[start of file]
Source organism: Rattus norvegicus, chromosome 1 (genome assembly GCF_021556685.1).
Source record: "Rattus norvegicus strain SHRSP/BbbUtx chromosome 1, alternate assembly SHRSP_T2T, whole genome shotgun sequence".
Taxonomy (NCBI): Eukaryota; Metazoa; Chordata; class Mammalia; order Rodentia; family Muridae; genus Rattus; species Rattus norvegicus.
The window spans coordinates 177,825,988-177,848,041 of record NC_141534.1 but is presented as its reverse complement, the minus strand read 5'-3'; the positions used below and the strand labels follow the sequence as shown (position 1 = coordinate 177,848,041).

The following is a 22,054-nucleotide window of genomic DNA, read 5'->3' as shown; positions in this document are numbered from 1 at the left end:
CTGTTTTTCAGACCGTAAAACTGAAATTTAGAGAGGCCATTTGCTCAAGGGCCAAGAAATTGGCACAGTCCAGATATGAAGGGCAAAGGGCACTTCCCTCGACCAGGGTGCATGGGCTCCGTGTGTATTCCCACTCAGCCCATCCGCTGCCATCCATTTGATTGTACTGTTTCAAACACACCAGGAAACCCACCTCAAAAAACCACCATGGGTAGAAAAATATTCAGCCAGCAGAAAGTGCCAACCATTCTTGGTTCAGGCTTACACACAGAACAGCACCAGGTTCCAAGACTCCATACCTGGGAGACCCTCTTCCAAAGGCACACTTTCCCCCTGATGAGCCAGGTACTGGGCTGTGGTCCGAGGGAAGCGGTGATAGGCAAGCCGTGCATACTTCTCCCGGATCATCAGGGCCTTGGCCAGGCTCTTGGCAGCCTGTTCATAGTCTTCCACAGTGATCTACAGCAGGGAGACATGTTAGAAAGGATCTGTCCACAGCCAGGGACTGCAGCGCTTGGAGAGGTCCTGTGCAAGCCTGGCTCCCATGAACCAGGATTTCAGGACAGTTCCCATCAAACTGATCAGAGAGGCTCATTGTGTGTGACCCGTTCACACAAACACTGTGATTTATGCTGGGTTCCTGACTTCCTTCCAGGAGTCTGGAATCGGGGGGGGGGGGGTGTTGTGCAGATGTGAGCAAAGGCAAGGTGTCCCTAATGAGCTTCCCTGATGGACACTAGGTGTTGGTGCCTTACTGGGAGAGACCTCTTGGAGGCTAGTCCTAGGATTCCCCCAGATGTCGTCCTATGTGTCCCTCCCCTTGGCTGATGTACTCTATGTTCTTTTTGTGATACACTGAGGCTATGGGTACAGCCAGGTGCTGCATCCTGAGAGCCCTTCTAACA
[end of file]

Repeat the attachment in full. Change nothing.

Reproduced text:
Source organism: Rattus norvegicus, chromosome 1 (genome assembly GCF_021556685.1).
Source record: "Rattus norvegicus strain SHRSP/BbbUtx chromosome 1, alternate assembly SHRSP_T2T, whole genome shotgun sequence".
Taxonomy (NCBI): Eukaryota; Metazoa; Chordata; class Mammalia; order Rodentia; family Muridae; genus Rattus; species Rattus norvegicus.
The window spans coordinates 177,825,988-177,848,041 of record NC_141534.1 but is presented as its reverse complement, the minus strand read 5'-3'; the positions used below and the strand labels follow the sequence as shown (position 1 = coordinate 177,848,041).

The following is a 22,054-nucleotide window of genomic DNA, read 5'->3' as shown; positions in this document are numbered from 1 at the left end:
CTGTTTTTCAGACCGTAAAACTGAAATTTAGAGAGGCCATTTGCTCAAGGGCCAAGAAATTGGCACAGTCCAGATATGAAGGGCAAAGGGCACTTCCCTCGACCAGGGTGCATGGGCTCCGTGTGTATTCCCACTCAGCCCATCCGCTGCCATCCATTTGATTGTACTGTTTCAAACACACCAGGAAACCCACCTCAAAAAACCACCATGGGTAGAAAAATATTCAGCCAGCAGAAAGTGCCAACCATTCTTGGTTCAGGCTTACACACAGAACAGCACCAGGTTCCAAGACTCCATACCTGGGAGACCCTCTTCCAAAGGCACACTTTCCCCCTGATGAGCCAGGTACTGGGCTGTGGTCCGAGGGAAGCGGTGATAGGCAAGCCGTGCATACTTCTCCCGGATCATCAGGGCCTTGGCCAGGCTCTTGGCAGCCTGTTCATAGTCTTCCACAGTGATCTACAGCAGGGAGACATGTTAGAAAGGATCTGTCCACAGCCAGGGACTGCAGCGCTTGGAGAGGTCCTGTGCAAGCCTGGCTCCCATGAACCAGGATTTCAGGACAGTTCCCATCAAACTGATCAGAGAGGCTCATTGTGTGTGACCCGTTCACACAAACACTGTGATTTATGCTGGGTTCCTGACTTCCTTCCAGGAGTCTGGAATCGGGGGGGGGGGGGTGTTGTGCAGATGTGAGCAAAGGCAAGGTGTCCCTAATGAGCTTCCCTGATGGACACTAGGTGTTGGTGCCTTACTGGGAGAGACCTCTTGGAGGCTAGTCCTAGGATTCCCCCAGATGTCGTCCTATGTGTCCCTCCCCTTGGCTGATGTACTCTATGTTCTTTTTGTGATACACTGAGGCTATGGGTACAGCCAGGTGCTGCATCCTGAGAGCCCTTCTAACA